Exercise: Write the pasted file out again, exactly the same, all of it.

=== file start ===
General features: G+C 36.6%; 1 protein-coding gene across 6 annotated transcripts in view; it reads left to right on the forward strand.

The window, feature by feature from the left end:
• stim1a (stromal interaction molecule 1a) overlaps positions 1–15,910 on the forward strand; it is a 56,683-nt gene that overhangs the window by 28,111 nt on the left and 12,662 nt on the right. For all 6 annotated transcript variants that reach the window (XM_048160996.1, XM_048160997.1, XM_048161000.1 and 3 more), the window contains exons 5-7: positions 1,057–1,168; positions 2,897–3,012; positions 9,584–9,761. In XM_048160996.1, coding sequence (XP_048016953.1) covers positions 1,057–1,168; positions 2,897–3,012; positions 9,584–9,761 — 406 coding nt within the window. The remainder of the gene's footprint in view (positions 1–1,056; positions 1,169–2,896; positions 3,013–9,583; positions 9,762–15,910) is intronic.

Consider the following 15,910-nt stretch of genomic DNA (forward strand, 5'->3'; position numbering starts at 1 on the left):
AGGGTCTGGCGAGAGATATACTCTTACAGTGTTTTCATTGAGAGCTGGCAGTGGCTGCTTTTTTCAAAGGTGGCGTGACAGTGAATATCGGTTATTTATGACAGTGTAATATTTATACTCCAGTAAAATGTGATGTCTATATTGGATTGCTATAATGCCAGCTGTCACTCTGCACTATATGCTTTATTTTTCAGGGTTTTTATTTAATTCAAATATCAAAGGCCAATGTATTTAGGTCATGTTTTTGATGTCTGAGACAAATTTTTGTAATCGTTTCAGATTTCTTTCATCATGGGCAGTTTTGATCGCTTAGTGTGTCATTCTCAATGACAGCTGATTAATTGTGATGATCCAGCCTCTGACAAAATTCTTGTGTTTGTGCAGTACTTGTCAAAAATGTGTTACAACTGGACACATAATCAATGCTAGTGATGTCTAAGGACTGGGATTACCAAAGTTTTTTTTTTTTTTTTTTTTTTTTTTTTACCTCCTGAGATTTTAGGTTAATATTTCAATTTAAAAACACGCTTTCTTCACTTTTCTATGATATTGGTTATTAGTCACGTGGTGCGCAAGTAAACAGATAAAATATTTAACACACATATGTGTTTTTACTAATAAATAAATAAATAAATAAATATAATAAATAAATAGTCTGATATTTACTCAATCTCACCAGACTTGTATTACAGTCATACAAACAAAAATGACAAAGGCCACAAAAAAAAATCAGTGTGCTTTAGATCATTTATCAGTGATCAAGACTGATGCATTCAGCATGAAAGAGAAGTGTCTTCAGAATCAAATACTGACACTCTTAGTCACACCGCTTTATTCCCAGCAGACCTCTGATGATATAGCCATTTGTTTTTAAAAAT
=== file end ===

General features: G+C 36.6%; 1 protein-coding gene across 6 annotated transcripts in view; it reads left to right on the forward strand.

The window, feature by feature from the left end:
• stim1a (stromal interaction molecule 1a) overlaps positions 1–15,910 on the forward strand; it is a 56,683-nt gene that overhangs the window by 28,111 nt on the left and 12,662 nt on the right. For all 6 annotated transcript variants that reach the window (XM_048160996.1, XM_048160997.1, XM_048161000.1 and 3 more), the window contains exons 5-7: positions 1,057–1,168; positions 2,897–3,012; positions 9,584–9,761. In XM_048160996.1, coding sequence (XP_048016953.1) covers positions 1,057–1,168; positions 2,897–3,012; positions 9,584–9,761 — 406 coding nt within the window. The remainder of the gene's footprint in view (positions 1–1,056; positions 1,169–2,896; positions 3,013–9,583; positions 9,762–15,910) is intronic.

Consider the following 15,910-nt stretch of genomic DNA (forward strand, 5'->3'; position numbering starts at 1 on the left):
AGGGTCTGGCGAGAGATATACTCTTACAGTGTTTTCATTGAGAGCTGGCAGTGGCTGCTTTTTTCAAAGGTGGCGTGACAGTGAATATCGGTTATTTATGACAGTGTAATATTTATACTCCAGTAAAATGTGATGTCTATATTGGATTGCTATAATGCCAGCTGTCACTCTGCACTATATGCTTTATTTTTCAGGGTTTTTATTTAATTCAAATATCAAAGGCCAATGTATTTAGGTCATGTTTTTGATGTCTGAGACAAATTTTTGTAATCGTTTCAGATTTCTTTCATCATGGGCAGTTTTGATCGCTTAGTGTGTCATTCTCAATGACAGCTGATTAATTGTGATGATCCAGCCTCTGACAAAATTCTTGTGTTTGTGCAGTACTTGTCAAAAATGTGTTACAACTGGACACATAATCAATGCTAGTGATGTCTAAGGACTGGGATTACCAAAGTTTTTTTTTTTTTTTTTTTTTTTTTTTTACCTCCTGAGATTTTAGGTTAATATTTCAATTTAAAAACACGCTTTCTTCACTTTTCTATGATATTGGTTATTAGTCACGTGGTGCGCAAGTAAACAGATAAAATATTTAACACACATATGTGTTTTTACTAATAAATAAATAAATAAATAAATATAATAAATAAATAGTCTGATATTTACTCAATCTCACCAGACTTGTATTACAGTCATACAAACAAAAATGACAAAGGCCACAAAAAAAAATCAGTGTGCTTTAGATCATTTATCAGTGATCAAGACTGATGCATTCAGCATGAAAGAGAAGTGTCTTCAGAATCAAATACTGACACTCTTAGTCACACCGCTTTATTCCCAGCAGACCTCTGATGATATAGCCATTTGTTTTTAAAAAT